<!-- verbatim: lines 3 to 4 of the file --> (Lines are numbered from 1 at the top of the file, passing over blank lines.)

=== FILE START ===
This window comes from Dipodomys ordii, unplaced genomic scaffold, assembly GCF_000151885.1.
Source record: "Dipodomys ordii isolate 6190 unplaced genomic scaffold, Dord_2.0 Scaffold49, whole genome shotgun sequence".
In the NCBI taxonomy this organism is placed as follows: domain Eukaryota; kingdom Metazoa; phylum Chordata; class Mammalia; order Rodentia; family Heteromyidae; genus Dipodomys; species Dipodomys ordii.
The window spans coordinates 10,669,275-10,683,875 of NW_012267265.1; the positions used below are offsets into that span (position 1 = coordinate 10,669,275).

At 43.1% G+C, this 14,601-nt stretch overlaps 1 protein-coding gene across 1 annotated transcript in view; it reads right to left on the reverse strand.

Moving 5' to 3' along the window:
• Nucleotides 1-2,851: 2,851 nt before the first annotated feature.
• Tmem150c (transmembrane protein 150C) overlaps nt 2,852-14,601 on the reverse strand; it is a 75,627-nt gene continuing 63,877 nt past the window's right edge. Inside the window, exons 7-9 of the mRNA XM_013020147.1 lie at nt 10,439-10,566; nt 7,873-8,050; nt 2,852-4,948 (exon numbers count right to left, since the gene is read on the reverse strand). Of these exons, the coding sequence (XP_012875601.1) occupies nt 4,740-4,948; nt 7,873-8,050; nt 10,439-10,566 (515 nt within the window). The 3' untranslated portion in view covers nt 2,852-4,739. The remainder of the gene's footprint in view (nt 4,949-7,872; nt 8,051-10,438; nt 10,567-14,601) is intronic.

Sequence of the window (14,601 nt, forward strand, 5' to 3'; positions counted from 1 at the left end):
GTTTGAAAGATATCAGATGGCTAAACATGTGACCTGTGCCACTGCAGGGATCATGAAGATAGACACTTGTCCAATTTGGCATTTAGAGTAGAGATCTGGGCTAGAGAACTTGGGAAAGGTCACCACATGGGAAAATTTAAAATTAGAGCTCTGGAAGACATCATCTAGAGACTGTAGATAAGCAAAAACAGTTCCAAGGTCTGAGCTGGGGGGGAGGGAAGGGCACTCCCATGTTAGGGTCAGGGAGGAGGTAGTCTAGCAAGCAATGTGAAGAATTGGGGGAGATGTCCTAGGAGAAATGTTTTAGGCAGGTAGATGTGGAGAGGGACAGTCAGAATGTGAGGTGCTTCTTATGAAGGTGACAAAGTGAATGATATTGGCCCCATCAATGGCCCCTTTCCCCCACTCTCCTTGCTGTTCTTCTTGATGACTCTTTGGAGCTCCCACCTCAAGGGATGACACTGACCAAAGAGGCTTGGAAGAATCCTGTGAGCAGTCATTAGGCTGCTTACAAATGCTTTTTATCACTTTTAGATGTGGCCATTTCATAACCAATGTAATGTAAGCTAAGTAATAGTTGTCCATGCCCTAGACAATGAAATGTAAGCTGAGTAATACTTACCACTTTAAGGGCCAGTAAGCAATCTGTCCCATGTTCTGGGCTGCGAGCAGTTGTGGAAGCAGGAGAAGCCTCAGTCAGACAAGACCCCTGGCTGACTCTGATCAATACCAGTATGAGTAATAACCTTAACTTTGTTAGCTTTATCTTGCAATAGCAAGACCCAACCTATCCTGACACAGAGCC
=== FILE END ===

In the NCBI taxonomy this organism is placed as follows: domain Eukaryota; kingdom Metazoa; phylum Chordata; class Mammalia; order Rodentia; family Heteromyidae; genus Dipodomys; species Dipodomys ordii.
The window spans coordinates 10,669,275-10,683,875 of NW_012267265.1; the positions used below are offsets into that span (position 1 = coordinate 10,669,275).